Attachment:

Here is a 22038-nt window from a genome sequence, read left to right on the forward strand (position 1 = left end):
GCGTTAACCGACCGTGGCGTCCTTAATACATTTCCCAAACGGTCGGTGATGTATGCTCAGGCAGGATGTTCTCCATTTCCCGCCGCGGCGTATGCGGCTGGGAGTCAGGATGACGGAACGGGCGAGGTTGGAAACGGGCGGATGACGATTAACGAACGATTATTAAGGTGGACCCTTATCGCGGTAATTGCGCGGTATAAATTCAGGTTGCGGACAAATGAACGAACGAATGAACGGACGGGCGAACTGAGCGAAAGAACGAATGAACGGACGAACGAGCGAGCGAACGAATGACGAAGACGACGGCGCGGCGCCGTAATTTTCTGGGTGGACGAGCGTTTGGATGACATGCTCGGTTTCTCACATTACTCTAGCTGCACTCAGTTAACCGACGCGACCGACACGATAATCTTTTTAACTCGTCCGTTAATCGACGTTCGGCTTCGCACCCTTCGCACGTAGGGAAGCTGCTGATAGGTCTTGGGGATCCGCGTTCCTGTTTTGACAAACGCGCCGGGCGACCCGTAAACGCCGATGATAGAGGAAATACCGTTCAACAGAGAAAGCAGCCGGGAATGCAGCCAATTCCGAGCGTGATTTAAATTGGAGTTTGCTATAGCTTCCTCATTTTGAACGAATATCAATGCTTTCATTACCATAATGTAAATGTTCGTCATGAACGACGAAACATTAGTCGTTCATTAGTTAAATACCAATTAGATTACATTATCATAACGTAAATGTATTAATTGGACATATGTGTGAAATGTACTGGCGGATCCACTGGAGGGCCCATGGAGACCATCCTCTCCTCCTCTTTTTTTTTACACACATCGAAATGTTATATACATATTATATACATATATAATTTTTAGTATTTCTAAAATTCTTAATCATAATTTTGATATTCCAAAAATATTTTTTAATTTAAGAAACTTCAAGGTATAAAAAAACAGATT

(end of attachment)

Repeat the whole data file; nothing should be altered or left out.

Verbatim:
Here is a 22038-nt window from a genome sequence, read left to right on the forward strand (position 1 = left end):
GCGTTAACCGACCGTGGCGTCCTTAATACATTTCCCAAACGGTCGGTGATGTATGCTCAGGCAGGATGTTCTCCATTTCCCGCCGCGGCGTATGCGGCTGGGAGTCAGGATGACGGAACGGGCGAGGTTGGAAACGGGCGGATGACGATTAACGAACGATTATTAAGGTGGACCCTTATCGCGGTAATTGCGCGGTATAAATTCAGGTTGCGGACAAATGAACGAACGAATGAACGGACGGGCGAACTGAGCGAAAGAACGAATGAACGGACGAACGAGCGAGCGAACGAATGACGAAGACGACGGCGCGGCGCCGTAATTTTCTGGGTGGACGAGCGTTTGGATGACATGCTCGGTTTCTCACATTACTCTAGCTGCACTCAGTTAACCGACGCGACCGACACGATAATCTTTTTAACTCGTCCGTTAATCGACGTTCGGCTTCGCACCCTTCGCACGTAGGGAAGCTGCTGATAGGTCTTGGGGATCCGCGTTCCTGTTTTGACAAACGCGCCGGGCGACCCGTAAACGCCGATGATAGAGGAAATACCGTTCAACAGAGAAAGCAGCCGGGAATGCAGCCAATTCCGAGCGTGATTTAAATTGGAGTTTGCTATAGCTTCCTCATTTTGAACGAATATCAATGCTTTCATTACCATAATGTAAATGTTCGTCATGAACGACGAAACATTAGTCGTTCATTAGTTAAATACCAATTAGATTACATTATCATAACGTAAATGTATTAATTGGACATATGTGTGAAATGTACTGGCGGATCCACTGGAGGGCCCATGGAGACCATCCTCTCCTCCTCTTTTTTTTTACACACATCGAAATGTTATATACATATTATATACATATATAATTTTTAGTATTTCTAAAATTCTTAATCATAATTTTGATATTCCAAAAATATTTTTTAATTTAAGAAACTTCAAGGTATAAAAAAACAGATT